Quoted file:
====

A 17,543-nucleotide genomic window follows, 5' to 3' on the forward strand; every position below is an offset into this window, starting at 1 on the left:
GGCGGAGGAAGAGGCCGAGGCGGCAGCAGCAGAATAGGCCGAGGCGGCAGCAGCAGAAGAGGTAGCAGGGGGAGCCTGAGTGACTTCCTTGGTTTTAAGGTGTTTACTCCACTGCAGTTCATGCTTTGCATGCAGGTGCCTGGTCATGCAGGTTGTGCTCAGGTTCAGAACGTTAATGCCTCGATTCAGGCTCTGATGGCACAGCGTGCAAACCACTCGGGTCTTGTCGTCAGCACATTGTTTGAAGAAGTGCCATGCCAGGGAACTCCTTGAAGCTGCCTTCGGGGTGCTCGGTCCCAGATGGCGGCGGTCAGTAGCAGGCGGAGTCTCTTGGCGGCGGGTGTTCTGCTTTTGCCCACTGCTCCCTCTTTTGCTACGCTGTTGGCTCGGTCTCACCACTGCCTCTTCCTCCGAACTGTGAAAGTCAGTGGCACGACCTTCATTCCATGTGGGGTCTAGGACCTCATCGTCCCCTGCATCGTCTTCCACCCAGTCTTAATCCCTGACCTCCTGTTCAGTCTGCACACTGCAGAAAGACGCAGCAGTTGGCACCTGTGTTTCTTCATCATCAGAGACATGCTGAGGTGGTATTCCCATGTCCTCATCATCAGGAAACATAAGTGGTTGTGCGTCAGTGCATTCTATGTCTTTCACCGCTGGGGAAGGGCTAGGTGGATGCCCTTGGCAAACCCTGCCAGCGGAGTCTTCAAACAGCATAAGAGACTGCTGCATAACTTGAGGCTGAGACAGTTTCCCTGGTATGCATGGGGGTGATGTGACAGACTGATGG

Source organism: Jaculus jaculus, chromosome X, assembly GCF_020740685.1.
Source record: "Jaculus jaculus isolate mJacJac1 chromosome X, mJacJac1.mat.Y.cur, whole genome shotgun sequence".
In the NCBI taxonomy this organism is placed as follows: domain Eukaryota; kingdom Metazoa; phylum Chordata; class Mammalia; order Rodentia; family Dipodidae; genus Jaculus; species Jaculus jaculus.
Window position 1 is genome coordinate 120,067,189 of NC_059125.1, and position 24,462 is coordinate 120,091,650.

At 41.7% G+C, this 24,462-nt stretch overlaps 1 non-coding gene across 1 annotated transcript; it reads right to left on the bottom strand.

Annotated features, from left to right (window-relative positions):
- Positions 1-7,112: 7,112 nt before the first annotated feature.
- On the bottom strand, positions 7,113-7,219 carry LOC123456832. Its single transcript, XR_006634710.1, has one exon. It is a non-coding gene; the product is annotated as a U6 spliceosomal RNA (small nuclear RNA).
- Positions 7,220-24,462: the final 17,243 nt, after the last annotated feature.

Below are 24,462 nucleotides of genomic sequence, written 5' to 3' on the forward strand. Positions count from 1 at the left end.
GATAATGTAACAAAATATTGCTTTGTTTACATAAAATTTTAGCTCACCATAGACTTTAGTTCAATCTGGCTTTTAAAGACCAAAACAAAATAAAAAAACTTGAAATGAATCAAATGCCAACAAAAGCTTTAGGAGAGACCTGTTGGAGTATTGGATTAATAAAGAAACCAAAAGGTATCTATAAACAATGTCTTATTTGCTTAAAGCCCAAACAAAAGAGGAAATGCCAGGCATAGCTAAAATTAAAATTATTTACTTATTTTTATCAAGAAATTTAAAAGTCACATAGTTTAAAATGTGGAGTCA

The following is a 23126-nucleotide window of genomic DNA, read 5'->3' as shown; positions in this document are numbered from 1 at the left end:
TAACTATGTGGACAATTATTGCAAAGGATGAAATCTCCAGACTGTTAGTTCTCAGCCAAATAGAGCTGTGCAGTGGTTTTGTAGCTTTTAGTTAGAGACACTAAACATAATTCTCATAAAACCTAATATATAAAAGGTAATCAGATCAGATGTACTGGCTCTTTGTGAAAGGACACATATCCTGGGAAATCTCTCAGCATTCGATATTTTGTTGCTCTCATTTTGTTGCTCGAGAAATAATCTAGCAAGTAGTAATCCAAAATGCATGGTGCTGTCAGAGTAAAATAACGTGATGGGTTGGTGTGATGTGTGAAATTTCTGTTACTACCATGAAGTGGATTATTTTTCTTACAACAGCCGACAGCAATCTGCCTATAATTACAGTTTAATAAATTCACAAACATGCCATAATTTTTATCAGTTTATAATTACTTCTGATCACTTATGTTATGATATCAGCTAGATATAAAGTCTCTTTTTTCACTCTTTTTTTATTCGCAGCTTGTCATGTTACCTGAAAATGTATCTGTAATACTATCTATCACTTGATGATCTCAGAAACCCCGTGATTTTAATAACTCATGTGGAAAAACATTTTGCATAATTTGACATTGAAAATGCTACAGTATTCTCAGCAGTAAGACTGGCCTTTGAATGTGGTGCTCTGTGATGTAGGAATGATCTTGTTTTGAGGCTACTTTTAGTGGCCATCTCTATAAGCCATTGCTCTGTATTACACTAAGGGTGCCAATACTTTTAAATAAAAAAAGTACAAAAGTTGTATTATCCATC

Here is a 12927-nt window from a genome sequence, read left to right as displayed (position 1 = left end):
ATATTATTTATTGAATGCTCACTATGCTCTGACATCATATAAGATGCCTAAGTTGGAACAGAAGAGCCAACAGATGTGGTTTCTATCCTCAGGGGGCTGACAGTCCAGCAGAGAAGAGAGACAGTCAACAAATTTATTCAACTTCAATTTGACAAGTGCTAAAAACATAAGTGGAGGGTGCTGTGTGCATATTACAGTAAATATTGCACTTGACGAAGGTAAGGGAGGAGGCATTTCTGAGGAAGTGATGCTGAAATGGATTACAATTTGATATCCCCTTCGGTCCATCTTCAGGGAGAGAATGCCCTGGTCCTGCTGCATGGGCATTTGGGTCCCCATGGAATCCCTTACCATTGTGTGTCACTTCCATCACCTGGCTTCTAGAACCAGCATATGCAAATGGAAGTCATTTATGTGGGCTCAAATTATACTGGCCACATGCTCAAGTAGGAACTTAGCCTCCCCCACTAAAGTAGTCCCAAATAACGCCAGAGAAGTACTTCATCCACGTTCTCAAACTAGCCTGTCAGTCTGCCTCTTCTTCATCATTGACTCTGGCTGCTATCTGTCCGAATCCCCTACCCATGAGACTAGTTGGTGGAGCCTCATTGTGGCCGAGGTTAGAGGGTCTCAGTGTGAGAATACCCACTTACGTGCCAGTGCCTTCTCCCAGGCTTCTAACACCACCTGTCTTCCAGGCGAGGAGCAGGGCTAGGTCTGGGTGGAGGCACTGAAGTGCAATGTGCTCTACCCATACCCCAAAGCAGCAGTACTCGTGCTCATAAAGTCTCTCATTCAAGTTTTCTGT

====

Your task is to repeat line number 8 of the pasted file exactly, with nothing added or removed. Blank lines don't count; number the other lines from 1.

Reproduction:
Annotated features, from left to right (window-relative positions):